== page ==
Registered representatives are brokers who sell securities and insurance products and may be affiliated with a large Wall Street firm like Smith Barney, a local bank or an independent broker dealer you've never heard of. Registered representatives typically get paid by commission and may put their interests ahead of a client's provided the investments they recommend are deemed "suitable."
Brokers are registered with the Financial Industry Regulatory Authority, or FINRA, which maintains the BrokerCheck Web site at www.finra.org/brokercheck.
Do you exercise discretionary or nondiscretionary authority?
Discretionary authority gives an adviser blanket permission to buy or sell investments on your behalf without seeking your approval on each and every transaction. The adviser should be following guidelines agreed upon ahead of time, but otherwise he or she has authority to make changes as deemed appropriate.
Nondiscretionary authority means the adviser must seek prior approval before carrying out a recommended transaction.
Discretionary authority is a customary practice and perfectly appropriate for many investors. But make sure you understand what it means, and what type of authority you've granted to your adviser.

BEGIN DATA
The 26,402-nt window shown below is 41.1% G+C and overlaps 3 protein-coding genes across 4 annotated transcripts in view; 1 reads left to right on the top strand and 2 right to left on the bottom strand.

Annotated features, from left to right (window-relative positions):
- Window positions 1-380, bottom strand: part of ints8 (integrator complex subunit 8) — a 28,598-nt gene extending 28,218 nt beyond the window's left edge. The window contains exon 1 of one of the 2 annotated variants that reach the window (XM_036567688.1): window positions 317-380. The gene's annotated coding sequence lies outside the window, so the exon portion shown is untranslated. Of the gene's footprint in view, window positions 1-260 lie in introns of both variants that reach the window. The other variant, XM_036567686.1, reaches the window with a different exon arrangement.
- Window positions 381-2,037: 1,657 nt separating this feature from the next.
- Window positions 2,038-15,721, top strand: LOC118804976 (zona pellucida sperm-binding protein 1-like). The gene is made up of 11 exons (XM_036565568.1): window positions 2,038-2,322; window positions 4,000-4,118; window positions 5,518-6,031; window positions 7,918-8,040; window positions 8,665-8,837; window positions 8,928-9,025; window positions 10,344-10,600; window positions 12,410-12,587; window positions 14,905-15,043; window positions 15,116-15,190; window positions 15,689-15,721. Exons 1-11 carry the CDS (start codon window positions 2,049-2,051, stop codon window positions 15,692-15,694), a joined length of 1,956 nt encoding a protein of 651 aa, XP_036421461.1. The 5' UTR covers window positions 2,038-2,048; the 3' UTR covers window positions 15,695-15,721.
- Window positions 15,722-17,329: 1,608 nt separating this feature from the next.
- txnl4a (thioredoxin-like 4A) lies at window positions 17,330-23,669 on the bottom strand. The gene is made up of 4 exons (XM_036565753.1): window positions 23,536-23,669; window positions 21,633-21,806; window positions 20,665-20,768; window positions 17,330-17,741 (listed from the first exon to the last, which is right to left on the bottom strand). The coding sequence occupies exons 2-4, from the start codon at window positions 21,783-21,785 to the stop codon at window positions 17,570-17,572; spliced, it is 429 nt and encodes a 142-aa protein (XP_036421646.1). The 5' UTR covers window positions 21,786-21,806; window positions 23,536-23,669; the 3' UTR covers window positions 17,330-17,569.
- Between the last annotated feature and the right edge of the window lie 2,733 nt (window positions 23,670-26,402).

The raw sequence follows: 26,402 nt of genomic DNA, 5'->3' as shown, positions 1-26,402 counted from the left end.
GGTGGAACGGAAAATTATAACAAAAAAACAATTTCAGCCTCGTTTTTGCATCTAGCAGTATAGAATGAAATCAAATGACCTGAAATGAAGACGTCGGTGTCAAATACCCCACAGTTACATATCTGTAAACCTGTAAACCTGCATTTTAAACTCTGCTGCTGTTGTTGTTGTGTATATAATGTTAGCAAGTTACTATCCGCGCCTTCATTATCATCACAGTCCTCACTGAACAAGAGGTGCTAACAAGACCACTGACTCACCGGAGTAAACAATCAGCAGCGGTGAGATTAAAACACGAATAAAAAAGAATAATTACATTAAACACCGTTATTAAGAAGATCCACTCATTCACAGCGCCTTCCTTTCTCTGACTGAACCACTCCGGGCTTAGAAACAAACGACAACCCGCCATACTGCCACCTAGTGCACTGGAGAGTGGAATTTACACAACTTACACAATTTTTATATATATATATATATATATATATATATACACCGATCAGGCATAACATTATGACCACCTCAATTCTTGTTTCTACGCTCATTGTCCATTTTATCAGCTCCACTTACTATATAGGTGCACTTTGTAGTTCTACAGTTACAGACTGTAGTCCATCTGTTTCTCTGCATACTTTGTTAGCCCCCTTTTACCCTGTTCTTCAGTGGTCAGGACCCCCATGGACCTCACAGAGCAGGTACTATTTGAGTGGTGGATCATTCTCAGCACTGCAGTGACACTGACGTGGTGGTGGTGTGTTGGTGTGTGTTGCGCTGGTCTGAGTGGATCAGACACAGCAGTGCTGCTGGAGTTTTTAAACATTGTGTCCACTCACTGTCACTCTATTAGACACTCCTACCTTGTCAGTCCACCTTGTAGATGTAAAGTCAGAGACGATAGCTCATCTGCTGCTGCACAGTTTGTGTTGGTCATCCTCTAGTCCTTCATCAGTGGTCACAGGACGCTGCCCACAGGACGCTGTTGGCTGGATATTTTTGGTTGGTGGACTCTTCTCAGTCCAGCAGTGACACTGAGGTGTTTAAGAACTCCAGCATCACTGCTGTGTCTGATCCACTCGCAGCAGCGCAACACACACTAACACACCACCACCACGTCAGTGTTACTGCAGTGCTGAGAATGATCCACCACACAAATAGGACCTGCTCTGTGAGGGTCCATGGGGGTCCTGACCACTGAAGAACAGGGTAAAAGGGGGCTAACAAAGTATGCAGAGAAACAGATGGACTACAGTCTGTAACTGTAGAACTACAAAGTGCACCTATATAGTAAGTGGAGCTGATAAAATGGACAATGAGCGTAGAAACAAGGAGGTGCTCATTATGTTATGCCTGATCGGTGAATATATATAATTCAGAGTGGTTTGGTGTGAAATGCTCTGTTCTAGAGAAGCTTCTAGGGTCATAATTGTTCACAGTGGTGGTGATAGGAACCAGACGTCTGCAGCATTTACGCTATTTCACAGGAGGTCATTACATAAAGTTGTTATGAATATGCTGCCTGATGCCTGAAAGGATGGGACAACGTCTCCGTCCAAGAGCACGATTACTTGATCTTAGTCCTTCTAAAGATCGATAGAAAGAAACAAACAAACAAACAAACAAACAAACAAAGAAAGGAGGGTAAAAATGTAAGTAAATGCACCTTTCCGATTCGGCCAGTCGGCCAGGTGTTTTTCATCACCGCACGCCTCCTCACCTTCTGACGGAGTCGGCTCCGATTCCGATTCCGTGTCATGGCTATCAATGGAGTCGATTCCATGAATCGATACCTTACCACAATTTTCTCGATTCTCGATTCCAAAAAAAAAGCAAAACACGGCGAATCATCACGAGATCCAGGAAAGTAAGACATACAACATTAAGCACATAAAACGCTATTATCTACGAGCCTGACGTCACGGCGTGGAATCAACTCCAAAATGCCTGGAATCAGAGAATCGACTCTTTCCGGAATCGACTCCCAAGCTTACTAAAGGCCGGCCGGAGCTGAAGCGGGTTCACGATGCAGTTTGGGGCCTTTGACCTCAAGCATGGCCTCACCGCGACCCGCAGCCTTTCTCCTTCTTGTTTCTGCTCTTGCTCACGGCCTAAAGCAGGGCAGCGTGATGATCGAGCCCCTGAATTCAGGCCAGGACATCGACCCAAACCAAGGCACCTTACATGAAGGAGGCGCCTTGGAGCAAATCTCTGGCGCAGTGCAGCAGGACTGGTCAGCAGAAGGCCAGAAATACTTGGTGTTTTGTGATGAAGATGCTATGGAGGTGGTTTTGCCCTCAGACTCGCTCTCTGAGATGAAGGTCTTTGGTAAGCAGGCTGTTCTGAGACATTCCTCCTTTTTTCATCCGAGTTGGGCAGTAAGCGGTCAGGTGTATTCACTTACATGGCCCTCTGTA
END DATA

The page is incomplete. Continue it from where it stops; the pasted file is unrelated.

Asking the above questions, of course, does not guarantee you won't fall victim to a skilled scam artist like Bernard Madoff, but it will certainly make it much less likely. Healthy skepticism is your best defense.
This work is the opinion of the columnist and in no way reflects the opinion of ABC News.
David McPherson is founder and principal of Four Ponds Financial Planning in Falmouth, Mass. He previously worked as a financial writer and editor for The Providence Journal in Rhode Island. He is a member of the Garrett Planning Network, whose members provide financial advice to clients on an hourly, as-needed basis. Contact McPherson at email@example.com.